In A Swing State: Cardinals Fans/Political Junkies Chose What To Watch And When

You might think that choosing between a key presidential debate and a crucial Cardinals game  airing at approximately the same time Monday night would be quite a dilemma for all St. Louisans. But consider Sue Williams’ plight.

Dancing with the Stars was on, too.

Ron and Sue Williams of Florissant in the foreground. At left, Liz Lippa of University City.

Williams, of Florissant, is a member of OASIS, an adult learning program. She was attending a class on the media and politics when she was asked how she would handle the concurrent events. And that’s when she raised — completely out of left field as it were — Dancing with the Stars. Actually, that show on ABC only conflicted with the first hour or so of the National League Championship Series. ABC  aired the third and final presidential debate at 8 p.m., as did NBC, CBS, MSNBC, FOX, CNN, PBS and C-SPAN.

Other members of the class, including Liz Lippa of University City, Virginia Siemer of St. Charles, Connie Williamson of Creve Coeur, Marty Newman of Chesterfield, and Elsa Hirzel of St. Louis, all took different approaches.

Hirzel said she would be out all evening, attending a CPR class and wouldn’t even be able to get home to set up her recording device. She regretted that, but the CPR training might have come in handy to resuscitate the Cards long about the third inning.

Ron Williams, Sue’s husband, said he would tape the Cardinals game and the debate with his VCRs. (Yes, Ron still has those throwback machines, but denies having a rotary dial telephone.) He volunteered to tape Dancing with the Stars, but Sue said she would probably catch up with that later on a website. The Obama-Romney faceoff was the most important event for her. “I want to see the whole debate,” she said.

Alexander Schuster

Some members of a younger cohort relied on the Internet and social media. Bill Streeter, 45, of south St. Louis, interviewed at Mokabe’s Coffeehouse on south Grand, said simply: “Cardinals on TV; debate on the Internet, problem solved. I’m also watching the debate with my twitter feed. Best use of twitter ever.”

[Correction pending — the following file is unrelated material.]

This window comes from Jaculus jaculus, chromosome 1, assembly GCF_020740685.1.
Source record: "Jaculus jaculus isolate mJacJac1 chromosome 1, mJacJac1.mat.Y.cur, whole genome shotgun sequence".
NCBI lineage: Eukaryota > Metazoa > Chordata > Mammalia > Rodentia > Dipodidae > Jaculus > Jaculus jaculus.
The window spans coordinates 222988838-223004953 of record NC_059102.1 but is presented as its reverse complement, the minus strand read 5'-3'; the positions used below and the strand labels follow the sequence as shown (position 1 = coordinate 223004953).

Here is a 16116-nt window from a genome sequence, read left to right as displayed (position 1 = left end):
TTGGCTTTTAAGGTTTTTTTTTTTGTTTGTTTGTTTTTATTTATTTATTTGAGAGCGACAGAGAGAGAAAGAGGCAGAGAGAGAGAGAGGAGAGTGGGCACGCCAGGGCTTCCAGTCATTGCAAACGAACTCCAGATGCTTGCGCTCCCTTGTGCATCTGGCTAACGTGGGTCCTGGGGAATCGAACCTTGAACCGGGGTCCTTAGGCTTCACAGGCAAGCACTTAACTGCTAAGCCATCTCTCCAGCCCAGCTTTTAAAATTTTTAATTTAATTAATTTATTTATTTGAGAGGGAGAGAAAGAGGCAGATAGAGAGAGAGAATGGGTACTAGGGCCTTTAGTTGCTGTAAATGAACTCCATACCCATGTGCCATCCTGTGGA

And sitting not far away was Alexander Schuster, 25, “I will be DVRing the debate, and I’ll find out about the baseball game from facebook, because I really don’t care.”

Organizers of debate watch parties cared a lot. One such event was held at the Contemporary Art Museum (CAM) in Grand Center where a featured attraction was PBS New Hour correspondent Hari Sreenivasan, who provided analysis for debate watchers. The event was co-sponsored by Beyond November, a collaboration of the St. Louis Beacon, the Nine Network and St. Louis Public Radio. It hosts the site where you are reading this story now.

In the early morning hours, officials with Beyond November and CAM put their heads together to see if somehow they could provide a telecast of the debate with the sound on … and perhaps the game with the sound off. Then they would need to get the word out through social media so baseball fans would know they would not be bereft if they came to CAM.

As first,it seemed impossible. CAM had only one line to its television sets that could carry one channel at a time. But then Unitey Kull, director of programs and audience development, came up with a brilliant solution, one reaching back to say, 1960 or so when Kennedy was facing off with Nixon.

Rabbit ears.

At the CAM event the audience had their debate and got to watch the Cardinals, too. They saw lots of swings and misses, no matter where they turned.

Reported for Beyond November by Richard H. Weiss, managing editor, and Matt Blickenstaff, free lance writer.

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